March 17, 2020 / 12:03 PM / 11 days ago

Swiss border checks snarl healthcare workers from France

BARDONNEX, Switzerland (Reuters) - Thousands of French workers were stuck in traffic on Tuesday as Switzerland tightened border controls under new emergency measures to curb the spread of the coronavirus.

Vehicles queue at the Bardonnex Customs control at the Swiss-French border during the outbreak of the coronavirus disease (COVID-19,) in Saint-Julien-en-Genevois, France March 17, 2020. REUTERS/Pierre Albouy

Only Swiss citizens, residents and people travelling for business can enter Switzerland under the new regime, which also affects Germany, France and Austria. The Swiss had already tightened monitoring of cross-border traffic from Italy.

The tougher steps hit nurse Adeline Dumerie, who said it took her three and a half hours to get through the border, a trip that usually takes 45 minutes.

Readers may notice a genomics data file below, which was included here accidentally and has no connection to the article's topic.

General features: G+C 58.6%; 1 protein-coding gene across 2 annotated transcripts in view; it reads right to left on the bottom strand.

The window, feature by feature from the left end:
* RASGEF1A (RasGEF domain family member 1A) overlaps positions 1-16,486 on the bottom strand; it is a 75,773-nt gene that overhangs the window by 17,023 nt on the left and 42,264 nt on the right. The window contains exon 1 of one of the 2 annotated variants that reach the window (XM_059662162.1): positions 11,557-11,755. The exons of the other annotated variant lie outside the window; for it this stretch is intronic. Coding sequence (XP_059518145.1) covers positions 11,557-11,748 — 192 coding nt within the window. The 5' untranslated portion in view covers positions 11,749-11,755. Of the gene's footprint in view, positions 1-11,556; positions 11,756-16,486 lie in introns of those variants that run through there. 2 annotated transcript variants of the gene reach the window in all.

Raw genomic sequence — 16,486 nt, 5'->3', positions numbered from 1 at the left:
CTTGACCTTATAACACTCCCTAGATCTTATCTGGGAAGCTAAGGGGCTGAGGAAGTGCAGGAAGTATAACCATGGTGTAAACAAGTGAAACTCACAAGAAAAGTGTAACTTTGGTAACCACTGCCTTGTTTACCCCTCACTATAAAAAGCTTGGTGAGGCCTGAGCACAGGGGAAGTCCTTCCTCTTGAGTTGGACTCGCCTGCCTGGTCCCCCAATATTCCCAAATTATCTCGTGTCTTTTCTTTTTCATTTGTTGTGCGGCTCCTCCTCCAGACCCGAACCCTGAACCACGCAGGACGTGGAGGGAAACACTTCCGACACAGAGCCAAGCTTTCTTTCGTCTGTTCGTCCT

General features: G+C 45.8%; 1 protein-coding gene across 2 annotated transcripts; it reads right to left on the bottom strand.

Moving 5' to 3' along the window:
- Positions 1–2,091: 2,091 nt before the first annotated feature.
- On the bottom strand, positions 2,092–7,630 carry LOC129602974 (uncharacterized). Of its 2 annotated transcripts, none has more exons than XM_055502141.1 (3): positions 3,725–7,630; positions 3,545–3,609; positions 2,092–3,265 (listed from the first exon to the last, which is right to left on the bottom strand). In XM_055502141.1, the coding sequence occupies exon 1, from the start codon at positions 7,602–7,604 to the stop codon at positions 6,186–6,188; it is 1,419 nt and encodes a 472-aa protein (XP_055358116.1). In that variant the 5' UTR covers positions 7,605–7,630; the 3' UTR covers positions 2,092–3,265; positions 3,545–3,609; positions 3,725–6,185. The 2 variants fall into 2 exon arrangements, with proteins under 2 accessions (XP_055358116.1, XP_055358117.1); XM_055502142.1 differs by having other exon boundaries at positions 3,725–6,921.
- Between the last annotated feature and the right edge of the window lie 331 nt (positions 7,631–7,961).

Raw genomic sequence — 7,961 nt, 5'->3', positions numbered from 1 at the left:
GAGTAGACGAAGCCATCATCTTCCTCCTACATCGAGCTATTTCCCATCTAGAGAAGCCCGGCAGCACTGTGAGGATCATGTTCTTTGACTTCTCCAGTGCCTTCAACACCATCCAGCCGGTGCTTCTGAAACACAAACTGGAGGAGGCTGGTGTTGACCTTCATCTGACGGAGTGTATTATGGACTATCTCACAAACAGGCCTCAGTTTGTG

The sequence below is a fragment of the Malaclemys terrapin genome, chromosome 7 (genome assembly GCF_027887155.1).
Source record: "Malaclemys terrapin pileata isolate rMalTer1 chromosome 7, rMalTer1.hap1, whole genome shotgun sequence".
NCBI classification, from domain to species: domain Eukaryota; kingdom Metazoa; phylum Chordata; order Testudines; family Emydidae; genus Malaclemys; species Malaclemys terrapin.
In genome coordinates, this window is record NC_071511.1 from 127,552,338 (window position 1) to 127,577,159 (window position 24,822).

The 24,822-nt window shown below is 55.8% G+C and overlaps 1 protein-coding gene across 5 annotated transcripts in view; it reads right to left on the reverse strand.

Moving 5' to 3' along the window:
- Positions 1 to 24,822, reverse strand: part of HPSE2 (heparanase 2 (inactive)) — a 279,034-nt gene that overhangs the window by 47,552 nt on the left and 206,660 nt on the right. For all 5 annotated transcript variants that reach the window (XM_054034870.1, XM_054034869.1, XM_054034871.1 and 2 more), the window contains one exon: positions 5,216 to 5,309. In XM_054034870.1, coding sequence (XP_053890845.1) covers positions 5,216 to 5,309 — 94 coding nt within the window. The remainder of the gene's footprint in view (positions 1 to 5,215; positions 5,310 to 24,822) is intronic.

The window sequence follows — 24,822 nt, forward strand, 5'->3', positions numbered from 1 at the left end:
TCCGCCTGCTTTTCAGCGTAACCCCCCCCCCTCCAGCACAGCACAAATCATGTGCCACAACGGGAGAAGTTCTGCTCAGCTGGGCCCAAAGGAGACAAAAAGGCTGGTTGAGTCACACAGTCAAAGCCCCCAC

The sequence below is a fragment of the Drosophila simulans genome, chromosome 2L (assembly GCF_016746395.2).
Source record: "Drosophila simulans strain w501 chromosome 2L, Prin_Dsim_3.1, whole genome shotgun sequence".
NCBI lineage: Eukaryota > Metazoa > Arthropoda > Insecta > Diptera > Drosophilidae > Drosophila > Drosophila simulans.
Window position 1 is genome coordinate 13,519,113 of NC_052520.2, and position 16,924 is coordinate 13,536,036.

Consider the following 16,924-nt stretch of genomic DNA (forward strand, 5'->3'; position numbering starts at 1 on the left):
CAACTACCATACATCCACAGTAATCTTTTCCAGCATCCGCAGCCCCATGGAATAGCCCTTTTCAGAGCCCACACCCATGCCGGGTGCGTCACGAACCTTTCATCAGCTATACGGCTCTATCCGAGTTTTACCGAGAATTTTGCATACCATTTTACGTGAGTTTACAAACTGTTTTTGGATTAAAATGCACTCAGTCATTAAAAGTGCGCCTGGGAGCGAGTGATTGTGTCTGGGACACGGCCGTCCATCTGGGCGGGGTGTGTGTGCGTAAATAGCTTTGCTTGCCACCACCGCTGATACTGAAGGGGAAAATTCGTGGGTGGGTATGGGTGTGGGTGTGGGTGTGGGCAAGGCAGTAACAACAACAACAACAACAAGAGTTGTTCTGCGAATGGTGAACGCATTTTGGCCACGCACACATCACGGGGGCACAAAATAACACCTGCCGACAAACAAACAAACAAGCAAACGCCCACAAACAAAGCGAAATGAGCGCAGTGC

“Our patients are waiting for us, our colleagues are also waiting for us to take our shift,” she told Reuters.

“These are human beings, they are in their beds, they are waiting for blood tests, they are waiting for their blood pressure tests, they are waiting for us to feed them, they are waiting.”

Another French nurse who gave her name as Mireille said she was going to be two hours late for her hospital job.

“I know other people have imperatives, but this is a little bit complicated,” she said.

Sixty percent of nurses in Geneva are from France, reflecting Switzerland’s dependence on foreign workers to keep its health care system running.

Grocery stores, pharmacies, petrol stations, train stations, banks, post offices, public offices, social services, hospitals, clinics and doctors’ offices remain open. Goods and people in transit can also still enter.

More than 2,330 people have tested positive for coronavirus in Switzerland, and at least 14 people have died.

Swiss hospitals could collapse if the coronavirus keeps spreading rapidly, a top health official warned, urging his compatriots to respect the government’s emergency measures to curb the epidemic.

Writing by Michael Shields, editing by Ed Osmond

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